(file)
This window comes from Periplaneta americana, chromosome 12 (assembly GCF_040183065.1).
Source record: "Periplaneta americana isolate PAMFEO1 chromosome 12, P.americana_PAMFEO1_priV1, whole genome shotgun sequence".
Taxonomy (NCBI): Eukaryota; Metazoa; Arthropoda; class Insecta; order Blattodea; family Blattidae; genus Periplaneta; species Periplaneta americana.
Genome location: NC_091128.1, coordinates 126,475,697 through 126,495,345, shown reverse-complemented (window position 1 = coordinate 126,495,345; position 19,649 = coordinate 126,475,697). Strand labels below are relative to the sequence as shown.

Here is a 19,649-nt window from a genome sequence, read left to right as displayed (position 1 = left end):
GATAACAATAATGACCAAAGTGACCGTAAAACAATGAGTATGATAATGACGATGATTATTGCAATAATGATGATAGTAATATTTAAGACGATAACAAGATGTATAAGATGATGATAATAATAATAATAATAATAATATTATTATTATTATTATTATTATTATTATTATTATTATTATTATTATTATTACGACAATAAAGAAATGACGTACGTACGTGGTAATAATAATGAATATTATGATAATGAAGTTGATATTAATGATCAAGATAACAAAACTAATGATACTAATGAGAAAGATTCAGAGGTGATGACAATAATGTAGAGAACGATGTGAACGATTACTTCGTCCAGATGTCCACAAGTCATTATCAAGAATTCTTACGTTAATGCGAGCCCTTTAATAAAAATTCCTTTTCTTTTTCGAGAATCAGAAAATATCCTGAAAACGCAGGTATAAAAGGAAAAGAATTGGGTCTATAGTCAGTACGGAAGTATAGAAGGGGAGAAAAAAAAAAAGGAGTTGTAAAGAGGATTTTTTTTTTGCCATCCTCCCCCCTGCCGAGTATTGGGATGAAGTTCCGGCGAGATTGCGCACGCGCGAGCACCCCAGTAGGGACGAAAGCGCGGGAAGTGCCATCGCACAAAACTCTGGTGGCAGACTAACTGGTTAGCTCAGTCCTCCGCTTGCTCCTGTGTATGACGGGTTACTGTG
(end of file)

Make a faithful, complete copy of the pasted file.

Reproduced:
This window comes from Periplaneta americana, chromosome 12 (assembly GCF_040183065.1).
Source record: "Periplaneta americana isolate PAMFEO1 chromosome 12, P.americana_PAMFEO1_priV1, whole genome shotgun sequence".
Taxonomy (NCBI): Eukaryota; Metazoa; Arthropoda; class Insecta; order Blattodea; family Blattidae; genus Periplaneta; species Periplaneta americana.
Genome location: NC_091128.1, coordinates 126,475,697 through 126,495,345, shown reverse-complemented (window position 1 = coordinate 126,495,345; position 19,649 = coordinate 126,475,697). Strand labels below are relative to the sequence as shown.

Here is a 19,649-nt window from a genome sequence, read left to right as displayed (position 1 = left end):
GATAACAATAATGACCAAAGTGACCGTAAAACAATGAGTATGATAATGACGATGATTATTGCAATAATGATGATAGTAATATTTAAGACGATAACAAGATGTATAAGATGATGATAATAATAATAATAATAATAATATTATTATTATTATTATTATTATTATTATTATTATTATTATTATTATTATTACGACAATAAAGAAATGACGTACGTACGTGGTAATAATAATGAATATTATGATAATGAAGTTGATATTAATGATCAAGATAACAAAACTAATGATACTAATGAGAAAGATTCAGAGGTGATGACAATAATGTAGAGAACGATGTGAACGATTACTTCGTCCAGATGTCCACAAGTCATTATCAAGAATTCTTACGTTAATGCGAGCCCTTTAATAAAAATTCCTTTTCTTTTTCGAGAATCAGAAAATATCCTGAAAACGCAGGTATAAAAGGAAAAGAATTGGGTCTATAGTCAGTACGGAAGTATAGAAGGGGAGAAAAAAAAAAAGGAGTTGTAAAGAGGATTTTTTTTTTGCCATCCTCCCCCCTGCCGAGTATTGGGATGAAGTTCCGGCGAGATTGCGCACGCGCGAGCACCCCAGTAGGGACGAAAGCGCGGGAAGTGCCATCGCACAAAACTCTGGTGGCAGACTAACTGGTTAGCTCAGTCCTCCGCTTGCTCCTGTGTATGACGGGTTACTGTG